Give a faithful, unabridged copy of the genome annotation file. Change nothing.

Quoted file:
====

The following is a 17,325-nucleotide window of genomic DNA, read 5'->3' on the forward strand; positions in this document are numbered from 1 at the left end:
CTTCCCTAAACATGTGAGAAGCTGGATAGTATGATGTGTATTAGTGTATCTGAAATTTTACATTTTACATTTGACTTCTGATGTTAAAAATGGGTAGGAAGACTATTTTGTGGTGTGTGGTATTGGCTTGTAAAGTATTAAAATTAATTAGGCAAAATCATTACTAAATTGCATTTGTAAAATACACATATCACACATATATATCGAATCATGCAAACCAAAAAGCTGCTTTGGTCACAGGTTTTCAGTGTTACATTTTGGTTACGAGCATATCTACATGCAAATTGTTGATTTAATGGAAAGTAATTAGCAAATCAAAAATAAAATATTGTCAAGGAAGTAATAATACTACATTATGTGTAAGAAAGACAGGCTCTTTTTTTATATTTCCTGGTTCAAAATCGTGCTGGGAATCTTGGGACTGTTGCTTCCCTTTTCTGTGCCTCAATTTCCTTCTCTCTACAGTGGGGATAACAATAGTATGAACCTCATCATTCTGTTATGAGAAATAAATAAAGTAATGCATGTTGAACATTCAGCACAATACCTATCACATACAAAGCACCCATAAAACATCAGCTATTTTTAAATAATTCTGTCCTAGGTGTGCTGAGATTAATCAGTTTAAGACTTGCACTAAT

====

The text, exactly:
The following is a 17,325-nucleotide window of genomic DNA, read 5'->3' on the forward strand; positions in this document are numbered from 1 at the left end:
CTTCCCTAAACATGTGAGAAGCTGGATAGTATGATGTGTATTAGTGTATCTGAAATTTTACATTTTACATTTGACTTCTGATGTTAAAAATGGGTAGGAAGACTATTTTGTGGTGTGTGGTATTGGCTTGTAAAGTATTAAAATTAATTAGGCAAAATCATTACTAAATTGCATTTGTAAAATACACATATCACACATATATATCGAATCATGCAAACCAAAAAGCTGCTTTGGTCACAGGTTTTCAGTGTTACATTTTGGTTACGAGCATATCTACATGCAAATTGTTGATTTAATGGAAAGTAATTAGCAAATCAAAAATAAAATATTGTCAAGGAAGTAATAATACTACATTATGTGTAAGAAAGACAGGCTCTTTTTTTATATTTCCTGGTTCAAAATCGTGCTGGGAATCTTGGGACTGTTGCTTCCCTTTTCTGTGCCTCAATTTCCTTCTCTCTACAGTGGGGATAACAATAGTATGAACCTCATCATTCTGTTATGAGAAATAAATAAAGTAATGCATGTTGAACATTCAGCACAATACCTATCACATACAAAGCACCCATAAAACATCAGCTATTTTTAAATAATTCTGTCCTAGGTGTGCTGAGATTAATCAGTTTAAGACTTGCACTAAT